Without actual written notice to Abbott, Jasper may only recover against Abbott for an incurable deceptive act, which requires that she satisfy Rule 9(b)'s heightened pleading standard. Ind. Code § 24-5-0.5-2(8) (amended by Ind. Legis. Serv. 226-2011 (West)) (defining an incurable deceptive act as a "scheme, artifice, or device with intent to defraud or mislead"). As discussed above, Jasper does not satisfy the who, what, where, and when of the alleged fraud. Ackerman, 172 F.3d at 469. Specifically, Jasper does not allege when the marketing statements were made, where they were made, or if they were made after Abbott first learned of the contamination by the consumer complaints to the Food and Drug Administration.

Jasper failed to give notice to Abbott and failed to sufficiently plead key details in her Complaint with the required specificity under Rule 9(b). Jasper has not adequately alleged that Abbott violated the DCSA or that the Similac that she purchased did not have the characteristics and benefits that Abbott represented. Therefore, the Court dismisses Count VI.

III. Breach of Warranty

In Counts III and IV, Jasper alleges breaches of express and implied warranties for selling formula with a lesser value and quality than advertised.

To recover for a breach involving a sale, "the buyer must, within a reasonable time after he discovers or should have discovered any breach, notify the seller of breach or be barred from any remedy." Ind. Code § 26-1-2-607(3); see also Thompson Farms, Inc. v. Corno Feed Prods., 366 N.E.2d 3 (Ind. Ct. App. 1977). As discussed above, Jasper did not personally provide notice to Abbott regarding the problematic formula.

Jasper also fails to adequately allege that the Similac that she purchased lacked the benefits that Abbott advertised or that she subsequently failed to receive the benefit of the bargain. See, e.g., O'Neil, 574 F.3d at 504 ("because the [plaintiffs'] crib has not exhibited the alleged defect, [plaintiffs] have necessarily received the benefit of their bargain."). Jasper's bargain with Abbott "did not contemplate the performance" of Similac purchased by other consumers and, as such, she cannot rely on their experiences to allege that the Similac that she purchased was also defective. Id.

"If tort law fully compensates those who are physically injured, then any recoveries by those whose products function properly mean excess compensation." Bridgestone, 288 F.3d at 1017; see, e.g., O'Neil, 574 F.3d at 504 (finding that a suit "does not lend itself to contractual claims" where the defendants "have not failed to deliver what was promised."). Jasper has not alleged that the Similac that she purchased contained beetle parts or that it caused any physical injury to her or her son. Nor has Jasper demonstrated that she relied on Abbott's representations when purchasing Similac. While other consumers may have purchased Similac formula that contained beetle parts that injured them, Jasper may not rely on their experiences to claim that she did not receive the benefit of the bargain. See, e.g., O'Neil, 574 F.3d at 505 ("The [plaintiffs'] crib performs just as it was intended, and thus there is no injury and no basis for relief."). Jasper has not adequately alleged a breach of warranty because she has not adequately alleged that her Similac was defective. Accordingly, the Court dismisses Counts III and IV.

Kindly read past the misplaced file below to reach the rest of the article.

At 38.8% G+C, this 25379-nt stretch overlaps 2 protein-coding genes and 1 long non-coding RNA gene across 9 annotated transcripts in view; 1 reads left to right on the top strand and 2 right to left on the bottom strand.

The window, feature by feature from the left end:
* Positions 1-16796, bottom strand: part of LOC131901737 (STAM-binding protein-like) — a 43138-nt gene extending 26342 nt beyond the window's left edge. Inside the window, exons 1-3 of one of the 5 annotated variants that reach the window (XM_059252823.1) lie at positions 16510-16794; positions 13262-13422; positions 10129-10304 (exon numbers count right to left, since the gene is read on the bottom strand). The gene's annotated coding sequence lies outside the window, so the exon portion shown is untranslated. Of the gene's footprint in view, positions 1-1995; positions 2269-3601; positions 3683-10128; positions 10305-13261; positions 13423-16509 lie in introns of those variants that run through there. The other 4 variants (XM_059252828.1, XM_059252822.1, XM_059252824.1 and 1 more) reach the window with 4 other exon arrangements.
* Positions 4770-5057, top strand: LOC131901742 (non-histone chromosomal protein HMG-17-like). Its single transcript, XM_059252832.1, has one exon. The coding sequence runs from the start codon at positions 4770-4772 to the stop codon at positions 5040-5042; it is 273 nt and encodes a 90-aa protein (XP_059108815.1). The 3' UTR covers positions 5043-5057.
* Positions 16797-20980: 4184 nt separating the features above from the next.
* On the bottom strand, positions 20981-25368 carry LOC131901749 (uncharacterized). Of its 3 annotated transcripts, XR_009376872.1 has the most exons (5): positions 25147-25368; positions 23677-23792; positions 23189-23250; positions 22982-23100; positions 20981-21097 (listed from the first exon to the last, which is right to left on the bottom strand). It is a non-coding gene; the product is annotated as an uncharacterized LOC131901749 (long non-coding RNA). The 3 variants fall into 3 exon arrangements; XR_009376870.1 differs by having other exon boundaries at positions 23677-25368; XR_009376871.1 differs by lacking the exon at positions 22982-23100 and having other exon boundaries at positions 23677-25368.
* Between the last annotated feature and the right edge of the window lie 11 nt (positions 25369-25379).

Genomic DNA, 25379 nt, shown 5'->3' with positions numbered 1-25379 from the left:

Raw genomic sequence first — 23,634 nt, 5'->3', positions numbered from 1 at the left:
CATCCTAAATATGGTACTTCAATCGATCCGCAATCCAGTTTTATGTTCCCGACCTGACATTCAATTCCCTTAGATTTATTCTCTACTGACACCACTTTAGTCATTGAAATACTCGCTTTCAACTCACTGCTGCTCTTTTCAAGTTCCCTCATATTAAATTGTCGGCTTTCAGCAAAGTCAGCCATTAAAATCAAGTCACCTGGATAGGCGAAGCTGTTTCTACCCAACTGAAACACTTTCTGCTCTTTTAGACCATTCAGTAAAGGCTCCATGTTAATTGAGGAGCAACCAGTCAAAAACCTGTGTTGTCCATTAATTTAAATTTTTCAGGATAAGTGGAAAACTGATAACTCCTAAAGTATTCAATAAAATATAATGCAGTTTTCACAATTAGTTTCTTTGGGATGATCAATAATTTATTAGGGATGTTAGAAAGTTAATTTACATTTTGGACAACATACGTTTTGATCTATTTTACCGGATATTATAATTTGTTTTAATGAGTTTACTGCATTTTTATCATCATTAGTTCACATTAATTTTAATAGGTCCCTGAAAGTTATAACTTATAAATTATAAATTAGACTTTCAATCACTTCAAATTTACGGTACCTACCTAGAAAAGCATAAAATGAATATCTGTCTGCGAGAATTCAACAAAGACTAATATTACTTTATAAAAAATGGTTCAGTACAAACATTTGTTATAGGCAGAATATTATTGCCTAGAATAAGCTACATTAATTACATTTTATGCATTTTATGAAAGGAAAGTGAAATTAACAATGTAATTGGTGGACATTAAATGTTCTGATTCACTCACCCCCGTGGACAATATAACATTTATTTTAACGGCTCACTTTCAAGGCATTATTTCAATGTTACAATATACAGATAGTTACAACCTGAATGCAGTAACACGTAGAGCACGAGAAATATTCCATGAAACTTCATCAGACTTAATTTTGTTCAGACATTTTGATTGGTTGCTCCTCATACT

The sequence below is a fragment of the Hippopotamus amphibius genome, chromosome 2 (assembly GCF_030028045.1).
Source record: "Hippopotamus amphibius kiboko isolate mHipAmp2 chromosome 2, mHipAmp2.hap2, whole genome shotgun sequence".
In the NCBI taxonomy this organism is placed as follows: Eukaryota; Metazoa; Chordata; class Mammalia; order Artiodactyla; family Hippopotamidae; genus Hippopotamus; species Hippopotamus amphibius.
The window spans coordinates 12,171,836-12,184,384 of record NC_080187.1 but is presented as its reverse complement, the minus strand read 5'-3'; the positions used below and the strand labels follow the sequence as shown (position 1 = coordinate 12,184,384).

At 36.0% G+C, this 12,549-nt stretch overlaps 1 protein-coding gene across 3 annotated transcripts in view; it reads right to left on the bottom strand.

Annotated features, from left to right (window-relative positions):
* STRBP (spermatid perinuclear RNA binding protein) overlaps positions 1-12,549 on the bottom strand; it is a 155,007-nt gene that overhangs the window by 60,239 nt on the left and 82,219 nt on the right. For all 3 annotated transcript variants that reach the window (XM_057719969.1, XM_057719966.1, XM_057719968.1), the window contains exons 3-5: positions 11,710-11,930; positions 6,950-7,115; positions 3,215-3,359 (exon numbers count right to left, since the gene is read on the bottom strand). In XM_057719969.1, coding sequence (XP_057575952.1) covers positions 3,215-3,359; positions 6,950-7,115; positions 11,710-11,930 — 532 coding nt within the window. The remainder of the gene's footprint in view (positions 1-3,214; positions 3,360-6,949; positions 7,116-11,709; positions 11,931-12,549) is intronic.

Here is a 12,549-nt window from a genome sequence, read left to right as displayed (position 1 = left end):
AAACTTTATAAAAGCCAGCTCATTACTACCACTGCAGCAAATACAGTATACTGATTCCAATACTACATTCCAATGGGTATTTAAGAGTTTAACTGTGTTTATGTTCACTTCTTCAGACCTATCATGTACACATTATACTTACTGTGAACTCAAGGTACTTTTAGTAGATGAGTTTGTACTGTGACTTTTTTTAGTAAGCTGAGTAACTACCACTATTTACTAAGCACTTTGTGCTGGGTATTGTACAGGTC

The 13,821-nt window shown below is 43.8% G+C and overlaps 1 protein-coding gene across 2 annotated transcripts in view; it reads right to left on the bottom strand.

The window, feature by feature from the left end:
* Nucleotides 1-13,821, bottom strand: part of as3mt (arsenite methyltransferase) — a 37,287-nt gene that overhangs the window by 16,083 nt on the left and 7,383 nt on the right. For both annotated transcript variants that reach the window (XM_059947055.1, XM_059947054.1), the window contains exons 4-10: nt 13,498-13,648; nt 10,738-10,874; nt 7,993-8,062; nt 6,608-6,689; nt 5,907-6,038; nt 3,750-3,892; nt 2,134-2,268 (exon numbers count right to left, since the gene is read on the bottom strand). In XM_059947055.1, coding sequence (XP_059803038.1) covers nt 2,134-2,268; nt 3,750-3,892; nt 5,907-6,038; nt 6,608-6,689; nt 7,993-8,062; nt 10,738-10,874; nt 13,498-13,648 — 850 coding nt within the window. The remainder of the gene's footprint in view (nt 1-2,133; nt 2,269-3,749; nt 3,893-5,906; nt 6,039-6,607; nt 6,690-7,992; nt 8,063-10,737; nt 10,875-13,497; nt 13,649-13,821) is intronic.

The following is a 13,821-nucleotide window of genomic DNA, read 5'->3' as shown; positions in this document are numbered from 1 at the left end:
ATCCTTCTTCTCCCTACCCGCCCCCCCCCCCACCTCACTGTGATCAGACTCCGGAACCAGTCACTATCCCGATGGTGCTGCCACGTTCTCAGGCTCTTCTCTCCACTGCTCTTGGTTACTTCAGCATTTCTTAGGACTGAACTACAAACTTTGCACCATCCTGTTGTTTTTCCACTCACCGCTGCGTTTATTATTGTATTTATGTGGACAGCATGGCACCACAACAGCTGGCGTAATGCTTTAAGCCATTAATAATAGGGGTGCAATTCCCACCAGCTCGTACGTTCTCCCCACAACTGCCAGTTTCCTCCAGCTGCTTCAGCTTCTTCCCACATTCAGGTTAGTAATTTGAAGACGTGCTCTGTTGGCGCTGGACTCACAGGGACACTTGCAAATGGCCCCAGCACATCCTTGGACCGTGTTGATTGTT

IV. Unjust enrichment

Jasper claims Abbott received unjust enrichment for its sale of the contaminated Similac formula. To prevail on a claim of unjust enrichment, Jasper "must establish that a measurable benefit has been conferred on the defendant under such circumstances that the defendant's retention of the benefit without payment would be unjust." Zoeller v. E. Chi. Second Century, Inc., 904 N.E.2d 213, 220 (Ind. 2009). "Consequently, a contract precludes application of quantum meruit because (1) a contract provides a remedy at law, and (2) as a remnant of chancery procedure, a plaintiff may not pursue an equitable remedy when there is a remedy at law."King v. Terry, 805 N.E.2d 397, 400 (Ind. Ct. App. 2004). Here, Jasper's unjust enrichment claim fails because she has not adequately alleged that Abbott unjustly benefitted from her Similac purchase or that the Similac that she purchased was defective. Jasper also retains adequate remedies at law-including Abbott's offer to refund consumers-to compensate her for her recalled Similac. As such, the Court dismisses Jasper's unjust enrichment claim in Count V.


For the reasons stated, the Court grants Abbott Laboratories' Motion to Dismiss and dismisses Jasper's Complaint without prejudice.

So ordered.

Virginia M. Kendall United States District Court Judge Northern District of Illinois